The Mount Locker ransomware has shaken things up in recent campaigns with more sophisticated scripting and anti-prevention features, according to researchers. And, the change in tactics appears to coincide with a rebranding for the malware into “AstroLocker.”
According to researchers, Mount Locker has been a swiftly moving threat. Having just hit the ransomware-as-a-service scene in the second half of 2020, the group released a major update in November that broadened its targeting capabilities (including searching for file extensions utilized by TurboTax tax-return software to encrypt). It also added improved detection evasion. Attacks have continued to escalate, and now, another major update signals “an aggressive shift in Mount Locker’s tactics,” according to an analysis released Thursday by GuidePoint Security.
Mount Locker Adds Security-Evasion Features
Like many ransomware gangs, the operators not only lock up files, but also steal data and threaten to leak it if the ransom isn’t paid, in a double-extortion gambit. They’re also known for demanding multimillion-dollar ransoms and stealing especially large amounts of data (up to 400 GB).
In terms of technical approach, Mount Locker uses off-the-shelf, legitimate tools to move laterally, steal files and deploy encryption, GuidePoint noted. This includes the use of AdFind and Bloodhound for Active Directory and user reconnaissance; FTP for file exfiltration; and the pen-testing tool CobaltStrike for lateral movement and the delivery and execution of encryption, potentially through psExec.
“After the environment is mapped, backup systems are identified and neutralized, and data is harvested, systems are encrypted with target-specific ransomware delivered via the established command-and-control channels (C2),” said Drew Schmitt, senior threat intelligence analyst for GuidePoint, in the analysis. “These payloads include executables, extensions and unique victim IDs for payment.”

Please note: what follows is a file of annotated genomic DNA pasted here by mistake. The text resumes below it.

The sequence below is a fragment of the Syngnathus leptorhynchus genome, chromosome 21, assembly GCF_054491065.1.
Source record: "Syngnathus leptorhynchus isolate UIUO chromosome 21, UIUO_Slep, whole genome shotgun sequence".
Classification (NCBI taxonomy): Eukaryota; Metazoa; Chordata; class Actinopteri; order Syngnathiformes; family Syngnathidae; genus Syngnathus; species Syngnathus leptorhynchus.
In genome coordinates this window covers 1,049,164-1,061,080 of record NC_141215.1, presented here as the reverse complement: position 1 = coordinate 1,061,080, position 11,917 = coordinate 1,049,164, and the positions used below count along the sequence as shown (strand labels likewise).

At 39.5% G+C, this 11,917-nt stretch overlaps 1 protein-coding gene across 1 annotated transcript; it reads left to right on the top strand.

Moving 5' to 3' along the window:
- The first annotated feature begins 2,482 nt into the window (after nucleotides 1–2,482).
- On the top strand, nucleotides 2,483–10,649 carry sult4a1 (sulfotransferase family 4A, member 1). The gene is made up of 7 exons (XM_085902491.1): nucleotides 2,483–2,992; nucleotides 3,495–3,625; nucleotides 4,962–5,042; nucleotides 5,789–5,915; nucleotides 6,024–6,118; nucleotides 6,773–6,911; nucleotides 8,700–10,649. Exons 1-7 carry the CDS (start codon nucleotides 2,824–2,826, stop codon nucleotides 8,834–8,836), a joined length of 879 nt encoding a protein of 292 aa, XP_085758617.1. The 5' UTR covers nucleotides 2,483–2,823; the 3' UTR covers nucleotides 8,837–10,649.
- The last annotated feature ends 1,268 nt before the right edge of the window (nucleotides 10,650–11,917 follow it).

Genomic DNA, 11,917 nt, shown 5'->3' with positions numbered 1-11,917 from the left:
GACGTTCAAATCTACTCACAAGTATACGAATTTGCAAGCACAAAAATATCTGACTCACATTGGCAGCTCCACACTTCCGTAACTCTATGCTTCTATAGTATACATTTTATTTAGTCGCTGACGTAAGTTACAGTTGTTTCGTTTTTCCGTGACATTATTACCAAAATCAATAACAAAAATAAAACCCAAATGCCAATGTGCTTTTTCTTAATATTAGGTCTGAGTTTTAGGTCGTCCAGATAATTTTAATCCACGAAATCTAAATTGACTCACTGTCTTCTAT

More recent campaigns have jazzed things up with new batch scripts, researchers noted. These are designed to disable detection and prevention tools.
“[This] indicates that Mount Locker is increasing its capabilities and is becoming a more dangerous threat,” according to Schmitt. “These scripts were not just blanket steps to disable a large swath of tools, they were customized and targeted to the victim’s environment.”
Another change in tactics for the group involves using multiple CobaltStrike servers with unique domains. It’s an added step that helps with detection evasion, but Schmitt noted that it’s not often seen because it requires much more management to put into practice effectively.
Biotech Firms in Cyberattack Sights
The changes have been accompanied by an uptick in Mount Locker attacks, especially those taking aim at companies in the biological tech industry. Schmitt said there has been a surge in incidents in this segment, indicating that there may be a larger campaign afoot that aggressively targets healthcare-adjacent industries.
“Biotech companies, in particular, are a prime target for ransomware because of their position in an industry flush not only with cash but also with highly sensitive IP,” Schmitt explained. “Additionally, connections to other research organizations increase the potential to damage the victim’s reputation in the industry and put business dealings at risk.”
Healthcare and biotech companies are also prime targets given that they stand to lose the most if operations are halted for too long or critical IP is lost, Schmitt pointed out. So, “attackers view them as more likely to pay the requested ransom quickly,” he said.
All of this has happened as Mount Locker appears to be rebranding to AstroLocker. Schmitt pointed out that “the verbiage and victims listed on both variants’ shaming sites share significant overlap.” He added, “this could signal a shift in the group’s overall tactics and an effort to fully rebrand as a more insidious threat.”
Organizations can look for signs of Mount Locker or AstroLocker within their environments, such as CobaltStrike stagers and beacons; and, they should monitor for the staging and exfiltration of files via FTP.
“While these would always be cause for alarm…an updated, more aggressive Mount Locker and the dramatic increase in attacks attributable to the group make these indicators of compromise particularly alarming,” Schmitt concluded.
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